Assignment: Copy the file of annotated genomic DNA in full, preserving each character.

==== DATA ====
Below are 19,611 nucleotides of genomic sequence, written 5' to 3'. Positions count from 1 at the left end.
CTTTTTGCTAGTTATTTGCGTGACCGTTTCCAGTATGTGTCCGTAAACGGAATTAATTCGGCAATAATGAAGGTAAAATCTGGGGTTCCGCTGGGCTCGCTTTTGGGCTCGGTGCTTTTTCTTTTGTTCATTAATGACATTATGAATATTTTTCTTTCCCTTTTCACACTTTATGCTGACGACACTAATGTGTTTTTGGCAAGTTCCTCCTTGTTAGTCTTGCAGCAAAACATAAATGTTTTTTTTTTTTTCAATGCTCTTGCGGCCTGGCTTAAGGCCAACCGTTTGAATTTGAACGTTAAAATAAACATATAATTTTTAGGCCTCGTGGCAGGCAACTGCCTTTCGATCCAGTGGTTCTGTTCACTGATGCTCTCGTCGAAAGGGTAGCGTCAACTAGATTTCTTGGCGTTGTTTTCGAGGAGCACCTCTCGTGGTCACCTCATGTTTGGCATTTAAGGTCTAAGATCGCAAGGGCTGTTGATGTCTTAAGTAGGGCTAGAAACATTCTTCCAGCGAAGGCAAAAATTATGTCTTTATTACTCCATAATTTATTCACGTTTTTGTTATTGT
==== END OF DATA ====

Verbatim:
Below are 19,611 nucleotides of genomic sequence, written 5' to 3'. Positions count from 1 at the left end.
CTTTTTGCTAGTTATTTGCGTGACCGTTTCCAGTATGTGTCCGTAAACGGAATTAATTCGGCAATAATGAAGGTAAAATCTGGGGTTCCGCTGGGCTCGCTTTTGGGCTCGGTGCTTTTTCTTTTGTTCATTAATGACATTATGAATATTTTTCTTTCCCTTTTCACACTTTATGCTGACGACACTAATGTGTTTTTGGCAAGTTCCTCCTTGTTAGTCTTGCAGCAAAACATAAATGTTTTTTTTTTTTTCAATGCTCTTGCGGCCTGGCTTAAGGCCAACCGTTTGAATTTGAACGTTAAAATAAACATATAATTTTTAGGCCTCGTGGCAGGCAACTGCCTTTCGATCCAGTGGTTCTGTTCACTGATGCTCTCGTCGAAAGGGTAGCGTCAACTAGATTTCTTGGCGTTGTTTTCGAGGAGCACCTCTCGTGGTCACCTCATGTTTGGCATTTAAGGTCTAAGATCGCAAGGGCTGTTGATGTCTTAAGTAGGGCTAGAAACATTCTTCCAGCGAAGGCAAAAATTATGTCTTTATTACTCCATAATTTATTCACGTTTTTGTTATTGT